Faith Voices for Ecocide Law is a remarkable collection of texts, drawing on the vast wisdom, teachings and practices of the world religions and indigenous spiritual traditions. Written at a time of ecological crisis, it focuses on the relationship between humans and nature in general, and on the need for a new international crime of ecocide in particular. The authors are recognized spiritual leaders in their faith traditions.
This pioneering work explores the dynamic new field of Environmental Restorative Justice and discusses how principles and practices of restorative justice can be used to address the threats and harms facing the environment today.
Together with criminologist Anneke van Hoek, I published the essay "Restorative justice and environmental cases: an exploration of possibilities in the Anthropocene" (Herstelrecht en milieuzaken: een verkenning van mogelijkheden in het antropoceen) for the Dutch Journal on Culture & Crime (Tijdschrift voor Cultuur & Criminaliteit) in July 2021.
On 3-4 June 2021, the workshop Environmental Restorative Justice: A new justice framework for environmental harm was convened at the Oñati International Institute for the Sociology of Law by Brunilda Pali (Leuven Institute of Criminology), Miranda Forsyth (Australian National University) and Gema Varona (Basque Institute of Criminology), hosting more than 40 participants from all continents. Together with South African attorney Hercules Wessels, I contributed to the meeting with a presentation on restorative justice and the rights of nature.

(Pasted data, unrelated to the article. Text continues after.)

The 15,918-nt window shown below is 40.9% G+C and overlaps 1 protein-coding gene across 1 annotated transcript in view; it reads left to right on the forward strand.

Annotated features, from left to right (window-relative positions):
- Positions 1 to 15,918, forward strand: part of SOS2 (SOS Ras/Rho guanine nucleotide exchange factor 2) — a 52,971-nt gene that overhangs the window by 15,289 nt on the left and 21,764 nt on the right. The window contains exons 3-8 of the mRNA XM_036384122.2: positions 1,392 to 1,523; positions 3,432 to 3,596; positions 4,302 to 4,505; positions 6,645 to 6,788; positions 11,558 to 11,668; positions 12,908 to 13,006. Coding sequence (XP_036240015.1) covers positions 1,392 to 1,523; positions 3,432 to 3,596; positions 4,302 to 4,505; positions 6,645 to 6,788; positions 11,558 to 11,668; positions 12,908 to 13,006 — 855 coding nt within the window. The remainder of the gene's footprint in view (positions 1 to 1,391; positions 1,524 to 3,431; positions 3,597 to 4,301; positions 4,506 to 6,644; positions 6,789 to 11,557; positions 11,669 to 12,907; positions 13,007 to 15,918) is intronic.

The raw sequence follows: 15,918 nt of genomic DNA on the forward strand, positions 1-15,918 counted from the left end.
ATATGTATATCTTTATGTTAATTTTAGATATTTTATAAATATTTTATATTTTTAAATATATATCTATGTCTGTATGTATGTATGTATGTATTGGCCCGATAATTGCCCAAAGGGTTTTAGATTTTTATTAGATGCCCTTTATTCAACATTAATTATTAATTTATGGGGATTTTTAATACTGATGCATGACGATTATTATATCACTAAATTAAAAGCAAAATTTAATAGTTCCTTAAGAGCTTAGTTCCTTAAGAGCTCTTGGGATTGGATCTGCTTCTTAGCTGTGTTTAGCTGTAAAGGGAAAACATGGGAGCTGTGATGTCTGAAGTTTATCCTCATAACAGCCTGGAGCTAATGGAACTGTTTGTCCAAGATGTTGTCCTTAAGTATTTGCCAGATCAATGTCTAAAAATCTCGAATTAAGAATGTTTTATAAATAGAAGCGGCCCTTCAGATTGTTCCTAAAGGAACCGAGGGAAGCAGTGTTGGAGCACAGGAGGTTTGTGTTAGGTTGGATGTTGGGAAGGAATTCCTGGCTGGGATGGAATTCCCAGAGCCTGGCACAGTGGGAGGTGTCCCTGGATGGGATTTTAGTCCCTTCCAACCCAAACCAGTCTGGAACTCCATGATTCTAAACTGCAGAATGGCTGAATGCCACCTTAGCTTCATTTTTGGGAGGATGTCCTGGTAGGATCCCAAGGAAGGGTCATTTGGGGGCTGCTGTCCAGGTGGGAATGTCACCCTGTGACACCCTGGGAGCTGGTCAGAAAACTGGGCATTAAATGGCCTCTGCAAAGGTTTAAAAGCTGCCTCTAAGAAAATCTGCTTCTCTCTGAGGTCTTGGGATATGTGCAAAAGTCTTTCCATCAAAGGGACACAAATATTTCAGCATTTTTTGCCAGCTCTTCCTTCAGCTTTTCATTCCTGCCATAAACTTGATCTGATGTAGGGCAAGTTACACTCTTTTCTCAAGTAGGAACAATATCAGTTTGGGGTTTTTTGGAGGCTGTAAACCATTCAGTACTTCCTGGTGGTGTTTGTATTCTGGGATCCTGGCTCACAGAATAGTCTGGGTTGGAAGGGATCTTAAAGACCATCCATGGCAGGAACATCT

This book, written by Australian academic Mark Hamilton, focuses on the use of restorative justice approaches in the context of environmental crime and proposes a third measure of justice – meaningful involvement – as a means of addressing the current invisibility of offenders and victims of environmental crime.
The Working Group on Environmental Restorative Justice has submitted a commentary to the European Commission on how the revised EU Directive 2008/99/EC on Environmental Protection through Criminal Law could incorporate restorative justice approaches to environmental crime.
In 2021, the International Journal of Restorative Justice published a special issue on environmental restorative justice.
At the occasion of the Restorative Justice Week 2020, I had a conversation with criminologist Anneke van Hoek from Restorative Justice Nederland about restorative justice approaches to environmental & climate harms. You can watch our discussion (in Dutch) here.
At the RJWorld 2020 eConference, dr. Brunilda Pali gave the keynote presentation Environmental restorative justice: A new justice framework for preventing and addressing environmental harms. In her talk, she explains the framework of environmental restorative justice and gives examples of how it can be applied to prevent and address environmental harms. You can watch dr. Pali's presentation here.
In Paraguay, a livestock company has been held liable for illegal deforestation. The company agreed to reforest a plot of 1,860 hectares to avoid prosecution for environmental crime. A historic event, according to the Paraguayan NGO IDEA, which pressed charges against the company.
At the occasion of the international Restorative Justice Week 2019, the European Forum for Restorative Justice (EFRJ) explored the intersection of restorative and environmental justice in its booklet Environmental Justice Restoring the Future.pdf.